One of China’s elite educational institutions, Tsinghua University in Beijing, is the world’s top school for both engineering and computer science, authoritative ranking survey U.S. News & World Report announced Tuesday.
While Tsinghua has previously held U.S. News’ top spot for engineering, this marks the first time the school has overtaken the Massachusetts Institute of Technology (MIT) to be named the world’s best in computer science. Tsinghua was also ranked sixth in materials science and 10th in chemistry.
Other Chinese universities to be ranked highly for engineering include the Harbin Institute of Technology at No. 6 and Zhejiang University at No. 7. Zhejiang University also made the global top 10 in computer science, behind ninth-ranked Hangzhou University of Science and Technology.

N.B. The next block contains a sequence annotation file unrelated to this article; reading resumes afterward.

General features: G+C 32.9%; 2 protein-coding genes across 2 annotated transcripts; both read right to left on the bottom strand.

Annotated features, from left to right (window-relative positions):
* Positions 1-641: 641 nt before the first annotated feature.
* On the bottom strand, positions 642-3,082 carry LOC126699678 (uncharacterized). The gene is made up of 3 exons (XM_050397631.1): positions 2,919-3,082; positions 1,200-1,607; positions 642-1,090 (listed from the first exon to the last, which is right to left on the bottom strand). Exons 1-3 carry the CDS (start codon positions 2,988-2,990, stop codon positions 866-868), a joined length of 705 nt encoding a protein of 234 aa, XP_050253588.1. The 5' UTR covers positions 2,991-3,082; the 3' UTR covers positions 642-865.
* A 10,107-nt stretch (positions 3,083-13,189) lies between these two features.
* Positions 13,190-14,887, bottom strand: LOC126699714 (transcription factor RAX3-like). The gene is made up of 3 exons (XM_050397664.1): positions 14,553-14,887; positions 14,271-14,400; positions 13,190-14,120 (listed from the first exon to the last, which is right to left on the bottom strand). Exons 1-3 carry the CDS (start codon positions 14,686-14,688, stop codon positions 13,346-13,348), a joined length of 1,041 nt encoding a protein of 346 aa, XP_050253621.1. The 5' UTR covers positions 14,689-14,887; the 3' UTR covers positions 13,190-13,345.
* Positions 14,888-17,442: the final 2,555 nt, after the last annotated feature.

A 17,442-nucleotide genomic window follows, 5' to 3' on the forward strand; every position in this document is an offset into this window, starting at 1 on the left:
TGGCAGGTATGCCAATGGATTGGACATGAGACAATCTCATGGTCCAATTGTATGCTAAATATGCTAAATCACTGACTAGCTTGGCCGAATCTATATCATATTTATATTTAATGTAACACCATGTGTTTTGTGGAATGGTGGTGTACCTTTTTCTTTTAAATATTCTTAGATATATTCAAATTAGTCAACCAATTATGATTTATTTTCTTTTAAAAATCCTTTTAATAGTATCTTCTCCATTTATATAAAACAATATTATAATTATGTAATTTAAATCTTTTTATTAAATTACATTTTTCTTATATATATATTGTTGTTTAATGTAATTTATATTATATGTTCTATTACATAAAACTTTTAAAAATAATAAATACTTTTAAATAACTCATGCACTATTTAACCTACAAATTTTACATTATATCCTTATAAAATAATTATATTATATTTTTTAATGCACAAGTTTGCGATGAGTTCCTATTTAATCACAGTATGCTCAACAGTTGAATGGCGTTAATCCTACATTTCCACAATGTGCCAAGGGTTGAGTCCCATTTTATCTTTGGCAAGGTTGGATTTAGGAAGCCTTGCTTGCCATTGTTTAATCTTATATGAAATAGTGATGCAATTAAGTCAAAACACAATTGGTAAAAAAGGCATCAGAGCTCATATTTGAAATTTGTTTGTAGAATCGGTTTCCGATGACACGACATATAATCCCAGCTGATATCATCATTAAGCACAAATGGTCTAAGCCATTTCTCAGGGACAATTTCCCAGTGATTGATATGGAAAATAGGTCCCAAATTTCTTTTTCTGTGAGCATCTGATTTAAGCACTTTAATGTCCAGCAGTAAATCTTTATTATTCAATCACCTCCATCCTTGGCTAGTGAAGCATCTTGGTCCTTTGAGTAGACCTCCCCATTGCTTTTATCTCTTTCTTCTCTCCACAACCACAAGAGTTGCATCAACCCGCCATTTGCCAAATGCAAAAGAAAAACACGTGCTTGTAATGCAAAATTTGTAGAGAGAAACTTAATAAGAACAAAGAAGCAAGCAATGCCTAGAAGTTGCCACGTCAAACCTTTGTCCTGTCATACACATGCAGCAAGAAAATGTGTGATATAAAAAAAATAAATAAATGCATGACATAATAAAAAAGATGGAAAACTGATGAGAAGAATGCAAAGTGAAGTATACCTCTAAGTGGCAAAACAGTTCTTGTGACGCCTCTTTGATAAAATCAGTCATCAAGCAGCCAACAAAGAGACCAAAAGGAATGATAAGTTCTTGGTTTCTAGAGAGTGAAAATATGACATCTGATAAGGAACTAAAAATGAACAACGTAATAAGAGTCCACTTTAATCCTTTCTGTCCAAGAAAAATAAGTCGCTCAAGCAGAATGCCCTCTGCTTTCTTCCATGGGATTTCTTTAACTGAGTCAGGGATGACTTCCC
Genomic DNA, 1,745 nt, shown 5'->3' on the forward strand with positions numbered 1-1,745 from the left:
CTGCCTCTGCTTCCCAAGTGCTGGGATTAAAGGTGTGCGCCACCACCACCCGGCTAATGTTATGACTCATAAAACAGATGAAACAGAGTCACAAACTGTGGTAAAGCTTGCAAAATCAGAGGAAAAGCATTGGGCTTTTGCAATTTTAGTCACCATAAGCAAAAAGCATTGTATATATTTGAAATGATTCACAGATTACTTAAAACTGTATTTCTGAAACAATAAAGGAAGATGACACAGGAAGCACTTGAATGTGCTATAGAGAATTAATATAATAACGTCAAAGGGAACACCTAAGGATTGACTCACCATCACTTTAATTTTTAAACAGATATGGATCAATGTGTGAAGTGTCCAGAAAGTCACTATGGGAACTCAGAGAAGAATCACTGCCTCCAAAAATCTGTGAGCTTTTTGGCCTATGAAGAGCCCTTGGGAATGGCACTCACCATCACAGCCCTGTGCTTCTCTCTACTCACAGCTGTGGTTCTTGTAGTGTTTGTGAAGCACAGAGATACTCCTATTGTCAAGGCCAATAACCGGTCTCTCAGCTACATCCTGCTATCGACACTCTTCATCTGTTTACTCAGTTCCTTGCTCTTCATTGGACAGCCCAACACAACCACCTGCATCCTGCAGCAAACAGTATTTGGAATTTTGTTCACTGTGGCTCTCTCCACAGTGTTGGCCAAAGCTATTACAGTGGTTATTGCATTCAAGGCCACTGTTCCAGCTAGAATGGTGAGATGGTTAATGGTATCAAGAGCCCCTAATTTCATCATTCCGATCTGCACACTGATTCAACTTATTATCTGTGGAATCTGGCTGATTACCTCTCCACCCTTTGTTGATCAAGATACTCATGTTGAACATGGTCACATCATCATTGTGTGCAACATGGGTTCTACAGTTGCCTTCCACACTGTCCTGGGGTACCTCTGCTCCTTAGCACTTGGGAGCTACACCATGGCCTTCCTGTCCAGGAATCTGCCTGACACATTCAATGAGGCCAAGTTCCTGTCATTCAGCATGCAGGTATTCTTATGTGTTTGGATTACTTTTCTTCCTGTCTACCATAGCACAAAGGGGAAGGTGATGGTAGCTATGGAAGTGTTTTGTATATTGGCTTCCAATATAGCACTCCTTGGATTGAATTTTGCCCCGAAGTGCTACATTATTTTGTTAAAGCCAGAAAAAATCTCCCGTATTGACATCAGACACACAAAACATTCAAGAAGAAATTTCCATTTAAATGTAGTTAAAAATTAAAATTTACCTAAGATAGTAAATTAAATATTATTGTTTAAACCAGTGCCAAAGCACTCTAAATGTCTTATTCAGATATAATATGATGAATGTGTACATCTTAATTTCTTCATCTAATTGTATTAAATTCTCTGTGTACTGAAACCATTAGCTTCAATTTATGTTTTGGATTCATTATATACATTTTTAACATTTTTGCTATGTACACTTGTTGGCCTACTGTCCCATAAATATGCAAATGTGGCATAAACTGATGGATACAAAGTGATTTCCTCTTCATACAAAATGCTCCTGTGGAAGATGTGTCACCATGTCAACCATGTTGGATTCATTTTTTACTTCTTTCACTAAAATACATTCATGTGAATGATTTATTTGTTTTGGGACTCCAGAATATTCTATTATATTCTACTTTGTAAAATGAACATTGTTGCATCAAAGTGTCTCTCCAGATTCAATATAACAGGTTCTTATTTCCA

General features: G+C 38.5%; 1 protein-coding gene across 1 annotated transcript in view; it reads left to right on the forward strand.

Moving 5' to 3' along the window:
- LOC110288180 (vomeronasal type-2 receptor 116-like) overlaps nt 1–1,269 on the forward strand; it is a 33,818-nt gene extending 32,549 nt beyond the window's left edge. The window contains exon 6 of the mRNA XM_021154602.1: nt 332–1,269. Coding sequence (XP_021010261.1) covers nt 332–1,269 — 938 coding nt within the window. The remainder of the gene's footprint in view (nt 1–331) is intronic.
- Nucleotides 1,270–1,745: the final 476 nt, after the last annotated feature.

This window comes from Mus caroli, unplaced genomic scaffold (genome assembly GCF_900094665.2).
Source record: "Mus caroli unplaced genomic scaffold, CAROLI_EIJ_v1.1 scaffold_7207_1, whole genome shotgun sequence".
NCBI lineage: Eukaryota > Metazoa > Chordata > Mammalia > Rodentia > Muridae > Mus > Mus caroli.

U.S. News & World Report evaluated 1,250 universities in 74 countries for its 2018 rankings. The top four overall spots went to U.S. institutions Harvard University, MIT, Stanford University, and the University of California–Berkeley, in that order, with the U.K.’s Oxford University rounding out the top five.
Tsinghua, meanwhile, ranked fourth in Asia behind two Singaporean universities and the University of Tokyo, and 64th overall, just ahead of Beijing rival Peking University.
“The schools that rank the highest in the Best Global Universities rankings are those that emphasize academic research, including by partnering with international scholars to produce highly cited articles,” said Robert Morse, chief data strategist for U.S. News, in the company’s press release.
For its 2018 global rankings, U.S. News said it placed greater emphasis on international collaboration, rewarding schools that partnered with their foreign peers to write and publish papers. Other variables considered for the company’s rankings methodology include research reputation, number of publications, and citation frequency.
Tsinghua University did not immediately respond to Sixth Tone’s interview request on Wednesday.
Additional reporting: Lin Qiqing; editor: Kevin Schoenmakers.
(Header image: A view of a memorial arch at Tsinghua University in Beijing, Sept. 2, 2015. Wang Zichuang/VCG)